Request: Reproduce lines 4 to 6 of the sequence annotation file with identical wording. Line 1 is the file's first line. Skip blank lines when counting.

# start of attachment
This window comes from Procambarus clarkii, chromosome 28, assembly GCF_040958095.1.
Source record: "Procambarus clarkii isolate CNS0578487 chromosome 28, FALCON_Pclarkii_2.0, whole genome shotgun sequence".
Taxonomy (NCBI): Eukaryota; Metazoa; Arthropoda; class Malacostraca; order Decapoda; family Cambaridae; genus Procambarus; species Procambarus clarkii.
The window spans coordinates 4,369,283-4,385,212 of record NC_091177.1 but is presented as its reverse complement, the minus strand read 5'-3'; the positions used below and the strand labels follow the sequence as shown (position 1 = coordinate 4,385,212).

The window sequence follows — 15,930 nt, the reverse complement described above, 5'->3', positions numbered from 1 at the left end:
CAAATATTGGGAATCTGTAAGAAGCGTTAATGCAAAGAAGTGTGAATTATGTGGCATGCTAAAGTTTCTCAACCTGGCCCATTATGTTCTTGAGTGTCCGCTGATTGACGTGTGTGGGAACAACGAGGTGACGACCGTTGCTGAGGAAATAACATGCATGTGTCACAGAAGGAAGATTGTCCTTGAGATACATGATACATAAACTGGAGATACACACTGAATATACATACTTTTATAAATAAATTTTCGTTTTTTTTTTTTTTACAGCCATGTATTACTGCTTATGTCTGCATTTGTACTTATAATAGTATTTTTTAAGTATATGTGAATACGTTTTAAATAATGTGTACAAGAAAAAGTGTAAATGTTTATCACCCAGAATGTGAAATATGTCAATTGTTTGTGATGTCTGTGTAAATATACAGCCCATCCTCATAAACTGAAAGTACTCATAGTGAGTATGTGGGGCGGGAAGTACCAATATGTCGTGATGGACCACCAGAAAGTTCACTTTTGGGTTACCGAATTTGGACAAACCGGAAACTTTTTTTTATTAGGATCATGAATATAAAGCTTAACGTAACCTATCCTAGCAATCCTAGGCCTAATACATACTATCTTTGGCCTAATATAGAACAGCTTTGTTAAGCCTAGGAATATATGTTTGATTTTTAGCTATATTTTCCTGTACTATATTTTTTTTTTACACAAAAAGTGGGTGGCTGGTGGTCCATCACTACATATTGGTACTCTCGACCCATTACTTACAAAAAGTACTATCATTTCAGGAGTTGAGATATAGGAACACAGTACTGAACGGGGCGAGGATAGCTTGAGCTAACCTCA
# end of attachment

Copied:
The window spans coordinates 4,369,283-4,385,212 of record NC_091177.1 but is presented as its reverse complement, the minus strand read 5'-3'; the positions used below and the strand labels follow the sequence as shown (position 1 = coordinate 4,385,212).

The window sequence follows — 15,930 nt, the reverse complement described above, 5'->3', positions numbered from 1 at the left end:
CAAATATTGGGAATCTGTAAGAAGCGTTAATGCAAAGAAGTGTGAATTATGTGGCATGCTAAAGTTTCTCAACCTGGCCCATTATGTTCTTGAGTGTCCGCTGATTGACGTGTGTGGGAACAACGAGGTGACGACCGTTGCTGAGGAAATAACATGCATGTGTCACAGAAGGAAGATTGTCCTTGAGATACATGATACATAAACTGGAGATACACACTGAATATACATACTTTTATAAATAAATTTTCGTTTTTTTTTTTTTTACAGCCATGTATTACTGCTTATGTCTGCATTTGTACTTATAATAGTATTTTTTAAGTATATGTGAATACGTTTTAAATAATGTGTACAAGAAAAAGTGTAAATGTTTATCACCCAGAATGTGAAATATGTCAATTGTTTGTGATGTCTGTGTAAATATACAGCCCATCCTCATAAACTGAAAGTACTCATAGTGAGTATGTGGGGCGGGAAGTACCAATATGTCGTGATGGACCACCAGAAAGTTCACTTTTGGGTTACCGAATTTGGACAAACCGGAAACTTTTTTTTATTAGGATCATGAATATAAAGCTTAACGTAACCTATCCTAGCAATCCTAGGCCTAATACATACTATCTTTGGCCTAATATAGAACAGCTTTGTTAAGCCTAGGAATATATGTTTGATTTTTAGCTATATTTTCCTGTACTATATTTTTTTTTTACACAAAAAGTGGGTGGCTGGTGGTCCATCACTACATATTGGTACTCTCGACCCATTACTTACAAAAAGTACTATCATTTCAGGAGTTGAGATATAGGAACACAGTACTGAACGGGGCGAGGATAGCTTGAGCTAACCTCA